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Everything posted by Doug

  1. I was born and raised in a town called Deep River in north eastern Ontario. The town was created during the last part of the second world war to house the workers of the nuclear research centre at Chalk River, Ontario. In fact, they used German prisoners of war to do the clearing. There still is a POW building that is used as the boy scouts headquarters (at least last time I was there.) My Mom and Dad met there in the late forties after the war. The average age of the town was something 27 or so. It had the biggest baby boom of any town in North America. (Latex hadn't been invented yet ;-) ). Deep River is on the Ottawa river and it is about a mile and a half wide there. It's pretty well bush/wilderness everywhere up there. At the end of the last ice age the great lakes flowed into the St Lawrence through the Ottawa and so there are miles of sandy beach shorelines. On the other side of the river are the laurention mountains. Great place to grow up.
  2. To tell the truth, I'm a bit stunk out for not having been invited to those nude parties. I guess I wasn't in the in crowd.
  3. Ha ha. The site for the Atomic Energy plant was chosen because the river can supply lots of clean cold water. Not sure about Deep River being upstream because of possible radiation leaks. Hadn't heard that. There was a leak there in 1958. My dad helped in the clean up efforts. I was born the year before so I can't blame radiation for how I turned out. The river forms the border between Quebec and Ontario. The party town was Les Rapides des Joachim (pronounced Swisha) 12 miles up river from Deep River and on the Quebec side. It was a town of about 200 but had three bars. I think twelve year olds could buy a beer at those bars. They'd know at least half an hour before the Quebec police could complete their journey to the Swisha. it is a gorgeous stretch of river from Les Rapides des Joachim to the town of Petawawa - about 25 miles or so. Completely pristine on the Quebec side and lots of sandy beaches. Great fishing, canoing, camping. And probably some nude partying as well but you didn't hear that from me. Oh. By the way, the song is an old Doc Watson song and has nothing to do with my home town except for the name. Kirk has a lesson for this song in G. My version is in E.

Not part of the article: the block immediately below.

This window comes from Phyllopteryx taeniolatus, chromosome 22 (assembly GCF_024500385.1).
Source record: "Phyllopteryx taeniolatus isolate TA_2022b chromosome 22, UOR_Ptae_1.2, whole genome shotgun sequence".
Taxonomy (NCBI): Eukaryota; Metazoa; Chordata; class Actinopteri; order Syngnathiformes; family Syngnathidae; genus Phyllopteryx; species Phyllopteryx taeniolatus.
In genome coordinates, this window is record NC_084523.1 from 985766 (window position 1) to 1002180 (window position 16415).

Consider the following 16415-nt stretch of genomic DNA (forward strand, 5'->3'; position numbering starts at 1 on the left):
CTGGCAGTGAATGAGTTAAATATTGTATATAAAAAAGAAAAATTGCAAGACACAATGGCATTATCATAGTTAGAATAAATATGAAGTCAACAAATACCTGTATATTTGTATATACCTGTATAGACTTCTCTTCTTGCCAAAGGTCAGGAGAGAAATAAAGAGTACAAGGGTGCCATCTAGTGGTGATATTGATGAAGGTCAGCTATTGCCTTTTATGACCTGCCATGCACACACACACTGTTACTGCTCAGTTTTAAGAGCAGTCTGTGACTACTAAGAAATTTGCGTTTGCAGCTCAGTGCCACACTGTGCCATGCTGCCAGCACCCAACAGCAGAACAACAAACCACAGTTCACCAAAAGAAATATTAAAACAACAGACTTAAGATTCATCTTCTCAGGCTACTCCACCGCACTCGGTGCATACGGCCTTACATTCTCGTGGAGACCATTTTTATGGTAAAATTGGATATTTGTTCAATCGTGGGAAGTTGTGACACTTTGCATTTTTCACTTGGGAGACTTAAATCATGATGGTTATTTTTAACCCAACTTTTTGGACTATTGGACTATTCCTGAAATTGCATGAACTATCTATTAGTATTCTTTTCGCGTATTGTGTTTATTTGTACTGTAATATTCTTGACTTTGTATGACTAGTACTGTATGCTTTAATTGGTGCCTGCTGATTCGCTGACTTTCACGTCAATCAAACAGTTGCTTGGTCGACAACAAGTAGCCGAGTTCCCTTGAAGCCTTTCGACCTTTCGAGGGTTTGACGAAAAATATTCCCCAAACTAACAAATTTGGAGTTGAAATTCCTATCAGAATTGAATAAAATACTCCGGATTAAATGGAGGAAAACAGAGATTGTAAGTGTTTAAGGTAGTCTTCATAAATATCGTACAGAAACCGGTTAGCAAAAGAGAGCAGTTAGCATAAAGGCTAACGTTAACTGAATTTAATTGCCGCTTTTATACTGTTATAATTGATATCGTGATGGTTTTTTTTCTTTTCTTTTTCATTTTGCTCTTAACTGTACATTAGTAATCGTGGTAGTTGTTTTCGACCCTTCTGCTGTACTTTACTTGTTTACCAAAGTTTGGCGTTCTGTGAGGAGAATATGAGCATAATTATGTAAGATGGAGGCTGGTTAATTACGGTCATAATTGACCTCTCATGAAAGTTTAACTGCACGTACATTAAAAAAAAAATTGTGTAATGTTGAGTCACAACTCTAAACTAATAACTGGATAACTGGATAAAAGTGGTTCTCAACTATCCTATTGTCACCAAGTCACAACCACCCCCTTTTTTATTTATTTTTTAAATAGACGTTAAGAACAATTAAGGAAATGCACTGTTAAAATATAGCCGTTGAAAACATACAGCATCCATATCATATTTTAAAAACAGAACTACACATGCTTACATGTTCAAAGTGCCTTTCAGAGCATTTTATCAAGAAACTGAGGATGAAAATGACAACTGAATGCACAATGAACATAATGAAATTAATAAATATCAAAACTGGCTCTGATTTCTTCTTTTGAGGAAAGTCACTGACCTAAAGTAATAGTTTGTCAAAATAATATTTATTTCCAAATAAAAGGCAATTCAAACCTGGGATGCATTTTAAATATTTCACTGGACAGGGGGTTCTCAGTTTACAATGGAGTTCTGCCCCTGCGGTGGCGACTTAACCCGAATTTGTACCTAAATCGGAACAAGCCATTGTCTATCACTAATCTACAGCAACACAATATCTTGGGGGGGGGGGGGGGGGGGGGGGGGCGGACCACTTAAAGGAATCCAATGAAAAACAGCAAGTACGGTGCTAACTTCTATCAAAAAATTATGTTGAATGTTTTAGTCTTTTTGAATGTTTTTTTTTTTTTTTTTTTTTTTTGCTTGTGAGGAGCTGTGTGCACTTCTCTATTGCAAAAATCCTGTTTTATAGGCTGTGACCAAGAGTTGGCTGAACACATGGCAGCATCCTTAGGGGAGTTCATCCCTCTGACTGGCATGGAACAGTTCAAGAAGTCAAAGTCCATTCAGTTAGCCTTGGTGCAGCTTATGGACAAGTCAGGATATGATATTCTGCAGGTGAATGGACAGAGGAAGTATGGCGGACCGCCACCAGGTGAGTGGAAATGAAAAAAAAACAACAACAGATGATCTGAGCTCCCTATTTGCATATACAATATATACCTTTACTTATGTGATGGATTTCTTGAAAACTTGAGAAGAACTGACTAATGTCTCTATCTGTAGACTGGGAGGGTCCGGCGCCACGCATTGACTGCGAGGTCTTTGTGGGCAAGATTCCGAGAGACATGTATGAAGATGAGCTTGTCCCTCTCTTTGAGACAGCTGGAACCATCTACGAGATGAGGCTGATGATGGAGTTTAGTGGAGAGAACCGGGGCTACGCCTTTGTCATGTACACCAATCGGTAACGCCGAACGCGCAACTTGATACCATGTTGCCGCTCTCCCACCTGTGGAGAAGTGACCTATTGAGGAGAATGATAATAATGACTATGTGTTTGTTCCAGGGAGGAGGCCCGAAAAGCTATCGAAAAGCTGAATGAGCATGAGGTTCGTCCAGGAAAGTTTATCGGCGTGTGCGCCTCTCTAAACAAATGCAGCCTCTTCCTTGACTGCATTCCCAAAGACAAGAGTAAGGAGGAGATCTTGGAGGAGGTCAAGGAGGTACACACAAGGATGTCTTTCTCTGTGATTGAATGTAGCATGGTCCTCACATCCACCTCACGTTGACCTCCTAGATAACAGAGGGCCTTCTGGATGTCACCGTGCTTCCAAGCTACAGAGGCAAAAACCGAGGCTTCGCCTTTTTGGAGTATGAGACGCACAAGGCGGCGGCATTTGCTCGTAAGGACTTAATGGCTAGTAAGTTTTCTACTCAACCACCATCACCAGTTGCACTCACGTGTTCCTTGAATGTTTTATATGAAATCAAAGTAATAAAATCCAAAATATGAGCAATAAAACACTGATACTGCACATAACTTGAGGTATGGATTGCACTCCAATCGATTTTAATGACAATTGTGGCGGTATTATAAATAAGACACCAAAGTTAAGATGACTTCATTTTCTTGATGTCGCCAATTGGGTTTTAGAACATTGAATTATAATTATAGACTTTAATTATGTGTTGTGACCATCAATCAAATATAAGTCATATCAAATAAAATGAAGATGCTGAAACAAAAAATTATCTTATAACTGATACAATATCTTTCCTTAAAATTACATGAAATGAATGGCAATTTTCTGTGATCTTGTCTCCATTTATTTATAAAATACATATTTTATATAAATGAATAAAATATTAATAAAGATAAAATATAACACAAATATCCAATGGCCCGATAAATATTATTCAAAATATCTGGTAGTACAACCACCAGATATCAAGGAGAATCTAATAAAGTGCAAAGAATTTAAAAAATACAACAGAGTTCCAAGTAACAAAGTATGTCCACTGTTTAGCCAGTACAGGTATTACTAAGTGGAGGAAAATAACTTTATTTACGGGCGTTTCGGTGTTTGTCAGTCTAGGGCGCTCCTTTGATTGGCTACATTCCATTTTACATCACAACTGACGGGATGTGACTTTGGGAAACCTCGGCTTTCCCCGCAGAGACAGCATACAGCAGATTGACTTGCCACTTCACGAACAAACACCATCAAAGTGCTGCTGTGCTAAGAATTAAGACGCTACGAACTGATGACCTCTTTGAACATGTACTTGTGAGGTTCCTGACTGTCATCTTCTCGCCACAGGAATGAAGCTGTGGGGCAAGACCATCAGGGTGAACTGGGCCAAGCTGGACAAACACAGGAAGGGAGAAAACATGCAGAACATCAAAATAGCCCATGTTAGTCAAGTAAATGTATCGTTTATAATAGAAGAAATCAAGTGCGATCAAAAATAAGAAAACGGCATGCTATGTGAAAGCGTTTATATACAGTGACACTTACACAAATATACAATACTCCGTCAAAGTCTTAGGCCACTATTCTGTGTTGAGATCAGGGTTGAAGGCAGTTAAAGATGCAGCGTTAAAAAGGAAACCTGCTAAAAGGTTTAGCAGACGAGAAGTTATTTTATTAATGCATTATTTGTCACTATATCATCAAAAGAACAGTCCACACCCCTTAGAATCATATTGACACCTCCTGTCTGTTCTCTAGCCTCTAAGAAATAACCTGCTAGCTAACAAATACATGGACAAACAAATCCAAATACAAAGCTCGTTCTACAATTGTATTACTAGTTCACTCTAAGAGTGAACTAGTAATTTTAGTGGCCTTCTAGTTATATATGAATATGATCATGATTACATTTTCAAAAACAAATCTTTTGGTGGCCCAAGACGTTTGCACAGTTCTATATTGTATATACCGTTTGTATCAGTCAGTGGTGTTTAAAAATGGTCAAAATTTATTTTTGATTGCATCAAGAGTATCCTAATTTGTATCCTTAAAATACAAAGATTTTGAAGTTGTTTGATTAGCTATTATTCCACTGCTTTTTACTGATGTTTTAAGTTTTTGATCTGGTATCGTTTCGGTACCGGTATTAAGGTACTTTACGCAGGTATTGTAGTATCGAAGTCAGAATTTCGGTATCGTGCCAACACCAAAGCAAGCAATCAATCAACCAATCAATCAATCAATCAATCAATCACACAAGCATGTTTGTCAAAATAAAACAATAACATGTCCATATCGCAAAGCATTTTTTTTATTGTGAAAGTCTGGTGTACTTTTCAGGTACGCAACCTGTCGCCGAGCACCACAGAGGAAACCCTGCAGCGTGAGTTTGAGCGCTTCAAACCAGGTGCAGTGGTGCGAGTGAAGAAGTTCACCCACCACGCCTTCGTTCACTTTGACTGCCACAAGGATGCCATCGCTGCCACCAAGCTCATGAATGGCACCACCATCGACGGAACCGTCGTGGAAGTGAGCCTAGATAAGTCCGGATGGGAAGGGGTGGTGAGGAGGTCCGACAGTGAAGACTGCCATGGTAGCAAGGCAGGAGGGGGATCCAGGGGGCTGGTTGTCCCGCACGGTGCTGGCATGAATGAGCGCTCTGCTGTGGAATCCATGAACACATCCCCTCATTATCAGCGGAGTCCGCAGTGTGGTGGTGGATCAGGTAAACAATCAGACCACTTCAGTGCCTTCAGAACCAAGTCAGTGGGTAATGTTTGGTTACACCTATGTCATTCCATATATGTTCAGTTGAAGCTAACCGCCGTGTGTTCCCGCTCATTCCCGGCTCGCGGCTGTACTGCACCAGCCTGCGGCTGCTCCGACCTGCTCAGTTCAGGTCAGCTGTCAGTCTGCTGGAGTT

4. Dec 9 Blues Jam

    Sounds great, Keith! Mix was done well. So was the playing. You've still got it! By the way, I think Dickens would have liked of your friend's name.
  5. JRAYJ

    As they say, it beats the alternative...
  6. JRAYJ

    I'd be happy if they still feed me at 64.908. ;-) Welcome to the forum.
  7. Hi Alien, Welcome to the forum. I think you're right about a special place in the brain for music. I was watching a documentary on Glen Campbell's advancing dementia and although the alzheimers was quite advanced and really affected his mental capacity, he could still play guitar amazingly well. Post a pick of your guitar. I'd like to see it. -Doug
  8. Beginner Question on 7 String Guitar

    I agree with Rockerbob. I bought a seven string arch top (and I've been playing for many years) and really never got used to it. In fact I removed the bass string and rebuilt the nut and bridge for 6 strings. Stick with a six string for learning.
  9. Silent Night

    Very nice, Keith. "The words are a little weird." Brings to mind the alternate lyrics we used for lots of Christmas carols as a kid. For example, We three kings of orient are, tried to smoke a rubber cigar, it was loaded and it exploded... etc. There was a really nasty one for the little drummer boy which I won't repeat here. Except that the last line of the chorus was "rum-tum-tum, on his bum" ;-)
  10. Two questions on tabs

    Hey Slidewinder, To play this tab, you have to play these two notes (7-E, 6 -D) simultaneously. You can't strum all the strings. The song lends itself to finger style where you would use your thumb for the 6-D and either your ring or middle finger for the 7-E. If using a pick (which I don't) you'll have to come up with a hybridised pick/fingerstyle method where you pick the 6-D with the pick while simultaneously picking the 7-E with probably your ring finger. But if you listen to the song, you can probably get away with not playing these notes together - play the 6-D followed by the 7-E rather than together.